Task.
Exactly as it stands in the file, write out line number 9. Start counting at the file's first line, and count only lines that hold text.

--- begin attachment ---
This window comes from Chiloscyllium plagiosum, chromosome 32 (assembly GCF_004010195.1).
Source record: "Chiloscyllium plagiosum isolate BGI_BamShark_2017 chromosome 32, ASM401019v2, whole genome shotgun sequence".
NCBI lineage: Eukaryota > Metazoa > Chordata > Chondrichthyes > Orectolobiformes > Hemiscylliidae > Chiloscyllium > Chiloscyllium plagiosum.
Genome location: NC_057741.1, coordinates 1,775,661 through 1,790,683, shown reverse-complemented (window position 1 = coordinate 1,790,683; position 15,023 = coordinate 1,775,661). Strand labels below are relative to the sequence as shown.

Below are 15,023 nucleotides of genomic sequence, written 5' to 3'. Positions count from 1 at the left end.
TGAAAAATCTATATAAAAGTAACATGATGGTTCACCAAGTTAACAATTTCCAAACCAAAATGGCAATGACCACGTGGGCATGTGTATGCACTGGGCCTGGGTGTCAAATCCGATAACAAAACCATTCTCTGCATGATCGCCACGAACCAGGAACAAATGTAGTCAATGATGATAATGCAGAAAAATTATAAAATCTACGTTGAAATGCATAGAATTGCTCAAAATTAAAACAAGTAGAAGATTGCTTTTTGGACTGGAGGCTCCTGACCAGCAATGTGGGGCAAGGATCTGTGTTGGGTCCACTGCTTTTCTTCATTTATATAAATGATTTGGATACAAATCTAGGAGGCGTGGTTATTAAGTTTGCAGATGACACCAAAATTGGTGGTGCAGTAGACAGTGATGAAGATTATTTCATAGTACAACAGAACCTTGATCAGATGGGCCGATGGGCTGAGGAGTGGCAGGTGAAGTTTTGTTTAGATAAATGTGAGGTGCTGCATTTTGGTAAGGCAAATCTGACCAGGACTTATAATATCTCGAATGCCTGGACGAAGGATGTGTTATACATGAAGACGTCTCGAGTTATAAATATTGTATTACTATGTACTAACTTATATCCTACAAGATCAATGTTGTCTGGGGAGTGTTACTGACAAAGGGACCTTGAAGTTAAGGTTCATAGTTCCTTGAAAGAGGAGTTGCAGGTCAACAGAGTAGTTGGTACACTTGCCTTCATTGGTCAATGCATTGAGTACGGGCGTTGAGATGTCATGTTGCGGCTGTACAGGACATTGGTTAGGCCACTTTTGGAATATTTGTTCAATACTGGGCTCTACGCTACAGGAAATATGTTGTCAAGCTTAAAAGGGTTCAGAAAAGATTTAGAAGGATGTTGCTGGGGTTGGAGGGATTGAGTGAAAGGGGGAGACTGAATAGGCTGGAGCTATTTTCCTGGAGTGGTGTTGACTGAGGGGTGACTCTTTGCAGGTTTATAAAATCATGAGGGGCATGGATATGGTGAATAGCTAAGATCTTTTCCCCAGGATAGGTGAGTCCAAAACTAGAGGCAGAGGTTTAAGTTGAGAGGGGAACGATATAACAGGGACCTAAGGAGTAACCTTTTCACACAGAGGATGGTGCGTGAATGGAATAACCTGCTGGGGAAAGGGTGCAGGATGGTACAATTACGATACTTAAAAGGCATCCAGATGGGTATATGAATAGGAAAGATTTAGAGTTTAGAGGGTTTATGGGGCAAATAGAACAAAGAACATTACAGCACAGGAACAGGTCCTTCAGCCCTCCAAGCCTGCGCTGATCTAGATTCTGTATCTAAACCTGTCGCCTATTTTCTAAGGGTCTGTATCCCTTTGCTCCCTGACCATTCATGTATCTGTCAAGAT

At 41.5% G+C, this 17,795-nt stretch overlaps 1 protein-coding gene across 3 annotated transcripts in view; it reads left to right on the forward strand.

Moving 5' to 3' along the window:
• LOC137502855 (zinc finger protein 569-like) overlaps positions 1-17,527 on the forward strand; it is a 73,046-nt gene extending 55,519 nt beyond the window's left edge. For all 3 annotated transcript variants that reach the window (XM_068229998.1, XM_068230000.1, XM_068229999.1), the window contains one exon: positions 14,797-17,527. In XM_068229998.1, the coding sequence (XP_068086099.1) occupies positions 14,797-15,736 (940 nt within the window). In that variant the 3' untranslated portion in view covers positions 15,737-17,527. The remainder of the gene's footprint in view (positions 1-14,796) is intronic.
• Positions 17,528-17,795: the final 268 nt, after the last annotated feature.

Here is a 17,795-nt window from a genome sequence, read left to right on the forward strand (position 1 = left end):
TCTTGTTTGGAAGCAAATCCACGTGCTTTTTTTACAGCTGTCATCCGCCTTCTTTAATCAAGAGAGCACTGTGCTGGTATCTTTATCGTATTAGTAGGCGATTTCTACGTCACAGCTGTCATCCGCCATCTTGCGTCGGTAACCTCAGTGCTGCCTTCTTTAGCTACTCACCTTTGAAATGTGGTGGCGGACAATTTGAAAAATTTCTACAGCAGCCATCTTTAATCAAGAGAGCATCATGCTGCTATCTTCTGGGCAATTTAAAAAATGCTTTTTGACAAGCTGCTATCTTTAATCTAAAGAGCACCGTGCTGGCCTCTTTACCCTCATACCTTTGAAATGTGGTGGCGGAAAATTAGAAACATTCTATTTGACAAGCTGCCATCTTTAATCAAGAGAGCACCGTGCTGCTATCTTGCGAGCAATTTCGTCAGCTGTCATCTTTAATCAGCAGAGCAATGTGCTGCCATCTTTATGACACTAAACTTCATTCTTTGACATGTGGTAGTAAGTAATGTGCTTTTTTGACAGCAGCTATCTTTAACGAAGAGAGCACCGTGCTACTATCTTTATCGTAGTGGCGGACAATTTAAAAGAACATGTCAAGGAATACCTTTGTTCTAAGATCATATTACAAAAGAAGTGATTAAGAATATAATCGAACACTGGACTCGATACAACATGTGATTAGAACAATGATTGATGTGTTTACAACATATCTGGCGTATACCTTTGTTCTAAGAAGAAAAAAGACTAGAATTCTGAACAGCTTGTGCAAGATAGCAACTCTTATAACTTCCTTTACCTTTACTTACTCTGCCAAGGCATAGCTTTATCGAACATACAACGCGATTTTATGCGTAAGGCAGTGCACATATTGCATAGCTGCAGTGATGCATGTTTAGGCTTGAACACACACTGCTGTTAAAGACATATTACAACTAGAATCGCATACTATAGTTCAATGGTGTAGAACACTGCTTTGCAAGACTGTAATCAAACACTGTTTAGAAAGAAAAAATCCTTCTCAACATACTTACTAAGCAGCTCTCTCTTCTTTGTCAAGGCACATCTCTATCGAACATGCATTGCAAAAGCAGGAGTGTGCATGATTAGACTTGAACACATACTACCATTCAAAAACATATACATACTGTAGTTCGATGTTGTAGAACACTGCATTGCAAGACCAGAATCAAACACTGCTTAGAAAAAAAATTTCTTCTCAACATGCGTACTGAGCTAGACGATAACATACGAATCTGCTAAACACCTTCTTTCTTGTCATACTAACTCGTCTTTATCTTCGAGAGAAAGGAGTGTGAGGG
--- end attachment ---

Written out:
• LOC137502855 (zinc finger protein 569-like) overlaps positions 1-17,527 on the forward strand; it is a 73,046-nt gene extending 55,519 nt beyond the window's left edge. For all 3 annotated transcript variants that reach the window (XM_068229998.1, XM_068230000.1, XM_068229999.1), the window contains one exon: positions 14,797-17,527. In XM_068229998.1, the coding sequence (XP_068086099.1) occupies positions 14,797-15,736 (940 nt within the window). In that variant the 3' untranslated portion in view covers positions 15,737-17,527. The remainder of the gene's footprint in view (positions 1-14,796) is intronic.